“He who fights monsters should take care not to become one” – Nietzsche
Or, in the immortal (and more succinct) words of the Spawn comic villain Malebolgia, “We become the things we hate.”And I fear that the comic character/philosopher may be right.
My brother Ben has never been a big people person. He would tell me how much he hates people, how idiotic they are. Then he told me he was training to become an EMT. He still hates most people by default, yet he intends to help those people. Ben passed his final test with stellar grades on Saturday, the twelfth of December. I have never seen my ever-sulky brother so excited, even when we went to see Judas Priest. The strangest thing is that his opinions haven’t changed. I am happy for him, but this almost scares me. How can someone base a potentially life-changing decision on feelings so contrary to those he has held for so long? And what about me? Am I going to become something I hate? Will I end up a cubicle worker, with a white picket fence, a small house in the suburbs populated by 2.3 children, a dog, and a boring wife, complete with a feeling of dull, empty, and never-ending frustration? Will I become just another faceless, nameless statistic?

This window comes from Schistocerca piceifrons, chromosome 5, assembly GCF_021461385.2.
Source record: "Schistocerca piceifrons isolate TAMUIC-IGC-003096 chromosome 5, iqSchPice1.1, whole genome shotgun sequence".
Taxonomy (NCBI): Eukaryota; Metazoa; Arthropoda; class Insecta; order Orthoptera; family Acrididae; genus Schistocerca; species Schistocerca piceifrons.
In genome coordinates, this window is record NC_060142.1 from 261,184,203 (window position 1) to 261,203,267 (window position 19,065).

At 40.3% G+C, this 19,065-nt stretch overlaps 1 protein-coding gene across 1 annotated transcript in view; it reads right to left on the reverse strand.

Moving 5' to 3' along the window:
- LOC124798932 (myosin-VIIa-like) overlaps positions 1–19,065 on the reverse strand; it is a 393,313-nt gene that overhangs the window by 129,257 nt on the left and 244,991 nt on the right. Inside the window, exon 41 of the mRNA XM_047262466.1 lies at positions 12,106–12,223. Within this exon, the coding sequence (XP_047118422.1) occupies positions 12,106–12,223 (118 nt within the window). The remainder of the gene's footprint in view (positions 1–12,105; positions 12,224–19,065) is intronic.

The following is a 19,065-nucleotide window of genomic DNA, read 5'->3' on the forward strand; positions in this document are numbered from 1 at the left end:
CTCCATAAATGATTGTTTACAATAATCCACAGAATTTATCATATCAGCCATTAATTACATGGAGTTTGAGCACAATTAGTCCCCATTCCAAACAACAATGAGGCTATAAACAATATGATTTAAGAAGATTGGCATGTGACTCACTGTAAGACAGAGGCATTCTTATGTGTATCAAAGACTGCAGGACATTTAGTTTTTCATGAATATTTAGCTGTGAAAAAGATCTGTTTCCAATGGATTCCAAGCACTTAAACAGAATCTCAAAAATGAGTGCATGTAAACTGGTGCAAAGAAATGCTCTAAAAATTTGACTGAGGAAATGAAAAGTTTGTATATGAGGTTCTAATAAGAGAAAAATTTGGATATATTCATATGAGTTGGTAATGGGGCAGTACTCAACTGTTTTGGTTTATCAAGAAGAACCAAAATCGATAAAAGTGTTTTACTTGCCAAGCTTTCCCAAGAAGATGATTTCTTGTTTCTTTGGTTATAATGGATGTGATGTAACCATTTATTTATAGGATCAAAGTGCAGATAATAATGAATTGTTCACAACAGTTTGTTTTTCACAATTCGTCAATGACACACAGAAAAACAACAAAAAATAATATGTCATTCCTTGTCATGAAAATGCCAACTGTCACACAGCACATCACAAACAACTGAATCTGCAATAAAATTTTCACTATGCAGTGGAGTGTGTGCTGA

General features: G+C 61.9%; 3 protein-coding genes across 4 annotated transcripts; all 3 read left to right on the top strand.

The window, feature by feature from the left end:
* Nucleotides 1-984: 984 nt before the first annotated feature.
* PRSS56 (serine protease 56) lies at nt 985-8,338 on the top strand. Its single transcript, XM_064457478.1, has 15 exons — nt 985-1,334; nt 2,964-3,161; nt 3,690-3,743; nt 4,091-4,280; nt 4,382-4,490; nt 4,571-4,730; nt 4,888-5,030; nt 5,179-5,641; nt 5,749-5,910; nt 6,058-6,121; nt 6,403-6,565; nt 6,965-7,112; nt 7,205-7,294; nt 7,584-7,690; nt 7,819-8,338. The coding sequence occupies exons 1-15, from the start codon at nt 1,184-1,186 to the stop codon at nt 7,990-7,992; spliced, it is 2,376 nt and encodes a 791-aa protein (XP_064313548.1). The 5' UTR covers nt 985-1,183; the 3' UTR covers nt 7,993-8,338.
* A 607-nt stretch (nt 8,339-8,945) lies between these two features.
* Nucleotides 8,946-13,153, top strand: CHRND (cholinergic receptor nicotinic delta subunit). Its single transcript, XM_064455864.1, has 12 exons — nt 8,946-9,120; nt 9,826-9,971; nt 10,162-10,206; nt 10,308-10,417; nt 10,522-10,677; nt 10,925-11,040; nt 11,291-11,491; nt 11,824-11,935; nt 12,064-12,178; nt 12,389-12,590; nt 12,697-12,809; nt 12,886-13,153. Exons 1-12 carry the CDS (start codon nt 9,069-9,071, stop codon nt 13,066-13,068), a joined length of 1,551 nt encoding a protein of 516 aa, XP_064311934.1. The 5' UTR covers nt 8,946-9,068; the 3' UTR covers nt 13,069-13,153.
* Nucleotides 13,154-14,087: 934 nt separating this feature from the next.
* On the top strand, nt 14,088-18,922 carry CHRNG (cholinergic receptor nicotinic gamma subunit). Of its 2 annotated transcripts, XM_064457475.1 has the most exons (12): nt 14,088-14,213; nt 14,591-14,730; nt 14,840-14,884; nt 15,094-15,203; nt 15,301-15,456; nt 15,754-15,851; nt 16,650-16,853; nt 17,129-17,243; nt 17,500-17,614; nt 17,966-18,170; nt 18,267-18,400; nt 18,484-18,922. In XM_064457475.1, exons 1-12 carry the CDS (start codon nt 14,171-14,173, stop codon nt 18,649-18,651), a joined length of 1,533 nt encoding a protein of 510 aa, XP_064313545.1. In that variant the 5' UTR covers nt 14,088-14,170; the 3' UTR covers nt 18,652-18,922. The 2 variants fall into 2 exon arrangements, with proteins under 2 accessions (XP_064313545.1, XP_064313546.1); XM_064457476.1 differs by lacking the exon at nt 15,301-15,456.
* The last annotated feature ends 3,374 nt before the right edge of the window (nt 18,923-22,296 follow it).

I would rather eat broken glass. But I don’t think it’s going to happen. I believe that once you realize how you may change in the future, you can do something about it. Knowing what I may become one day drives me to be otherwise. I have always held a vehement disdain for all those who are satisfied with a life of mediocrity, who are willing to hate themselves and their humdrum lives. I disdain those willing to never leave their mark on the world, those willing to be forgotten and disappear into obscurity. That is a boring life for boring people. That is not a life I want for myself. No, siree, anonymity is not for me. I keep the philosopher’s words in mind whenever I teach, train, learn, and act. I will not disappear.
“We become the things we hate,” said the monster to the hero, “destroy me and you will become me.”
I make it a point to not listen to monsters.
If you enjoyed this essay, please consider making a tax-deductible contribution to This I Believe, Inc.